October 6th, 2016
Good morning and welcome to agebuzz… Headlining today’s topics:
- Care Package: Tech Help & Practical Tips For Caregivers
- Game Over: Research Does Not Support Benefit of Brain Games
- No Place Like Home: “Unhoused” At Age 66
- Don’t Be Fooled: New Medicare And IRS Scams
- Play Therapy: “Toys” For Impaired Seniors
- Photo Ready: The Life And Legacy Of Photographer Tony Vaccaro
- The Last Word
Care Package: Tech Help & Practical Tips For Caregivers: Being a caregiver of necessity means perfecting your juggling skills- lots of balls in the air at any given moment when trying to deal with appointments, medications, safety concerns or to-do lists, let alone your own sanity and health. There now are multiple apps available, many for free and from reputable organizations, that can help manage and organize the essential tasks of caregiving. To see a top ten list of such apps, Read Here.
And for a new, useful caregiver to-do list from the always informative columnist Judith Graham, writing in Kaiser Health News, Read Here.
Game Over: Research Does Not Support Benefit Of Brain Games: You’ve heard the promises and maybe even been seduced by them: 30 minutes of brain games a day to ward off the perils of an aging brain and memory problems. Sounds too good to be true? In fact, a new, rigorous scientific review does not support the value of such games for cognitive health. Despite the marketing claims of the games’ promoters, an exhaustive evaluation of existing studies, published in Psychological Science in the Public Interest, says otherwise. To better understand the limitations of these games, and what might be effective in improving mental functioning, Read and Listen Here.
No Place Like Home: “Unhoused” At Age 66: While the debate about “aging in place” versus entering a facility is raging in many policy circles, a perhaps more disturbing headline about senior housing gets little public attention: the number of homeless seniors. Fully ⅓ of homeless Americans are over the age of 50. Imagine the usual aches, pains and challenges of aging, and then imagine trying to deal with those while also wondering where you will sleep this evening and how you will take care of your basic physical needs. It’s a nightmare scenario that all too many senior Americans face each day. To read the poignant account of one senior’s attempt to navigate the reality of homelessness, Read Here.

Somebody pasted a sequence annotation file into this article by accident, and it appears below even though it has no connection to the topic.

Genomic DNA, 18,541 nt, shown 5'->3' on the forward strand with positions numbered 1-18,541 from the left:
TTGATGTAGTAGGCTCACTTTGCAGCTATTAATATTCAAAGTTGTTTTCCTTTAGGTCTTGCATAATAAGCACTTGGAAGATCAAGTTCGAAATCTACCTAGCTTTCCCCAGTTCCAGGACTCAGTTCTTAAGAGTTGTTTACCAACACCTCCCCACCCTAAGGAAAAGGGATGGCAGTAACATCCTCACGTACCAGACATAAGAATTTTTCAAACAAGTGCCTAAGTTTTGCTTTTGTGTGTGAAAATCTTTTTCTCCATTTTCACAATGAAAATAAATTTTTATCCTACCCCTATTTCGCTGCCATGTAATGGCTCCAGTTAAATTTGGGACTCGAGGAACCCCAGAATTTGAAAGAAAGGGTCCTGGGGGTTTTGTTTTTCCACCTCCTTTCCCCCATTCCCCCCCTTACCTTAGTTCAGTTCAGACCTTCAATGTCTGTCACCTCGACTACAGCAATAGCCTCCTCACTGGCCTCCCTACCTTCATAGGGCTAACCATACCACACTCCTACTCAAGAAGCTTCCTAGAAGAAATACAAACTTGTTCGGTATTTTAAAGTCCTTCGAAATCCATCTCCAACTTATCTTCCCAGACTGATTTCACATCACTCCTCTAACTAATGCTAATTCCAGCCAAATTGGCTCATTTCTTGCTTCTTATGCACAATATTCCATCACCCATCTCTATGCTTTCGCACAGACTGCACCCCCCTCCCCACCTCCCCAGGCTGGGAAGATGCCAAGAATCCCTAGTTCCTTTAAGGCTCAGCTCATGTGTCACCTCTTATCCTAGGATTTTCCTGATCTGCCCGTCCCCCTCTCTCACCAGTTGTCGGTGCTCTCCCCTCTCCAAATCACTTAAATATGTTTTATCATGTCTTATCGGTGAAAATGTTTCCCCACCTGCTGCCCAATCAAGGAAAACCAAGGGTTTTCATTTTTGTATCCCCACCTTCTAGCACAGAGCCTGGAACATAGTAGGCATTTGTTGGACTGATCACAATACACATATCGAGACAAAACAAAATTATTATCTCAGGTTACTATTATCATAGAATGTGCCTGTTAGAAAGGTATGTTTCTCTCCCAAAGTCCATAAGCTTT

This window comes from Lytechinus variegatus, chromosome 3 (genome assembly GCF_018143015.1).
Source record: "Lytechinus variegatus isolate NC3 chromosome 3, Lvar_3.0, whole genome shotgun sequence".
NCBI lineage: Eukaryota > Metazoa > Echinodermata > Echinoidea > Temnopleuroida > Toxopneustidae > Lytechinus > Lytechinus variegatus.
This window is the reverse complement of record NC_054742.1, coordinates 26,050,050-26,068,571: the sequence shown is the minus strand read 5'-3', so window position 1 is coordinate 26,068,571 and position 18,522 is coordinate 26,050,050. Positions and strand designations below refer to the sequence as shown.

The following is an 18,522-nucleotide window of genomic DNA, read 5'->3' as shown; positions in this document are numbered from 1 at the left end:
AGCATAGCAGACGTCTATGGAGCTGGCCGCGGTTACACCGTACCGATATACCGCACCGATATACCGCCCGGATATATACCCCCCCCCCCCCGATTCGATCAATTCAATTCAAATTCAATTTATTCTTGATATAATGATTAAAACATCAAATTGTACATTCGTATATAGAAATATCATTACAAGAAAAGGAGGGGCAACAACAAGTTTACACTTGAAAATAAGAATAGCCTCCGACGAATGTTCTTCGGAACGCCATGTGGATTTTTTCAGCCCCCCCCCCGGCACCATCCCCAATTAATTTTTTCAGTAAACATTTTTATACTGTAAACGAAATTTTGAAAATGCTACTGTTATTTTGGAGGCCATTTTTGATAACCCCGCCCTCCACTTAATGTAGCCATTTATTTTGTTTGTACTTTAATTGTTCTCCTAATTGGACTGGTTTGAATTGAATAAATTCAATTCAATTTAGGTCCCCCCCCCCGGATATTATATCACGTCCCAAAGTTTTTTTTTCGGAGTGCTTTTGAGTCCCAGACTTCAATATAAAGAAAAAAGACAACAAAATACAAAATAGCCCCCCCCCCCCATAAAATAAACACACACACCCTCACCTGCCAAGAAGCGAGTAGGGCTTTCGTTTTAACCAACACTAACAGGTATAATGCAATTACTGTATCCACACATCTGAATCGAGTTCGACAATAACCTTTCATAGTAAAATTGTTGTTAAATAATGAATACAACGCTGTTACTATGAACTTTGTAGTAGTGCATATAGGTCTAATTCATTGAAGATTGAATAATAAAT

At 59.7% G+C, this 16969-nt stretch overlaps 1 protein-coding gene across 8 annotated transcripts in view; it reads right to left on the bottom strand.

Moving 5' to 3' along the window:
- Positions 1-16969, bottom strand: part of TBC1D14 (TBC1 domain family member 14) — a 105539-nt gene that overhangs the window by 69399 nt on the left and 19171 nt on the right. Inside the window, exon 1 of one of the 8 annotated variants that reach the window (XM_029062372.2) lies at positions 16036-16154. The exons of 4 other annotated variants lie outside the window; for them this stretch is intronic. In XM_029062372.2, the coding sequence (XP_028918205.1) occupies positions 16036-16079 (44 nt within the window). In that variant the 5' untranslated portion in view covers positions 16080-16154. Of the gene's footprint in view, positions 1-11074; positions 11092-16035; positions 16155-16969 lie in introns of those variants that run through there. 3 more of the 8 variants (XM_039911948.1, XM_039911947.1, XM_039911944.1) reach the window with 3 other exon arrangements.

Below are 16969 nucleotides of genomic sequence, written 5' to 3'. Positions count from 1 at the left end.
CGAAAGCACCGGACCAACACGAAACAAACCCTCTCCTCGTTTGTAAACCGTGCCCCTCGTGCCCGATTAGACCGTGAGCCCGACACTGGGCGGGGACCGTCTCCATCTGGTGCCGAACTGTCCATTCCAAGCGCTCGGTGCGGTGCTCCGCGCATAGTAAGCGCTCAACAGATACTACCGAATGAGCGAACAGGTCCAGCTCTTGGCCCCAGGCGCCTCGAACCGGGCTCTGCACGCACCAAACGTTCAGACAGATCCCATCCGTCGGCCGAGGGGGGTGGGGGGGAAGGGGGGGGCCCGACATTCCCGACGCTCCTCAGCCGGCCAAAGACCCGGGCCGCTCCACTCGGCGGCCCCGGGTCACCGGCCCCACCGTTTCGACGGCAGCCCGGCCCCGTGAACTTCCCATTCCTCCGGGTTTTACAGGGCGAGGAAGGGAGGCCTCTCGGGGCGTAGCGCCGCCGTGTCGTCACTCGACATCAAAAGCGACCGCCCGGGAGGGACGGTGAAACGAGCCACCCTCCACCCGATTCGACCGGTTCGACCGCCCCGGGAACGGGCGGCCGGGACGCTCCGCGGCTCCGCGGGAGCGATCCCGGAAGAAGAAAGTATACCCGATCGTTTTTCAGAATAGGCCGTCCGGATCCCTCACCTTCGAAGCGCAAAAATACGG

Don’t Be Fooled: New Medicare And IRS Scams: With the Fall Medicare Open Enrollment period upon us, many seniors have Medicare on their minds as they seek to determine what makes most sense for their personal situations. Along with this may come susceptibility to new phone scams that trick you into revealing personal information and leave you the victim of identity theft. So, for example, a phone call asking for your Medicare account number for a new card, or for sending you “supplies,” could easily be a ploy to get you to reveal your ID number. Rather than be fooled, be smart andRead Here.
And if you wonder whether that e-mail you got from the IRS was a scam,Watch This Video.
Play Therapy: “Toys” For Impaired Seniors: There’s little doubt that pets can provide loving companionship, especially to seniors living alone or those with impaired cognition. But attending to the real needs of pets- the walking, feeding, vet visits- often means that owning a pet is beyond the ability of many. Now Hasbro, the venerable toy company, has introduced a robotic toy dog, which mimics the feel and sound of a puppy without the actual care needs. How well such a substitute works to comfort lonely or impaired seniors remains to be seen, but Hasbro has been betting on this new trend in toys for all. To find out more, Read Here.
And in some senior facilities, the trend has been taken further, using dolls as sources of comfort for dementia patients, who may confuse the dolls with an actual baby. It’s a controversial technique- does this attempt to comfort also demean the senior? Read about both sides of the argument Here.
Photo Ready: The Life And Legacy of Photographer Tony Vaccaro: You’ve likely seen pictures of some of his most iconic photos: soldiers from WW II or gorgeous shots of Sophia Loren and Georgia O’Keefe. For 93-year-old Tony Vaccaro, life has always been about snapping the next image. As he contemplates his past and tries to organize his photographic collection, what’s important comes into view. His memory may be fading, but his photos are forever. Watch this moving video about the life and work of Tony Vaccaro Here.
THE LAST WORD: “As long as I have more dreams in my head than achievements, I am young.” Shimon Peres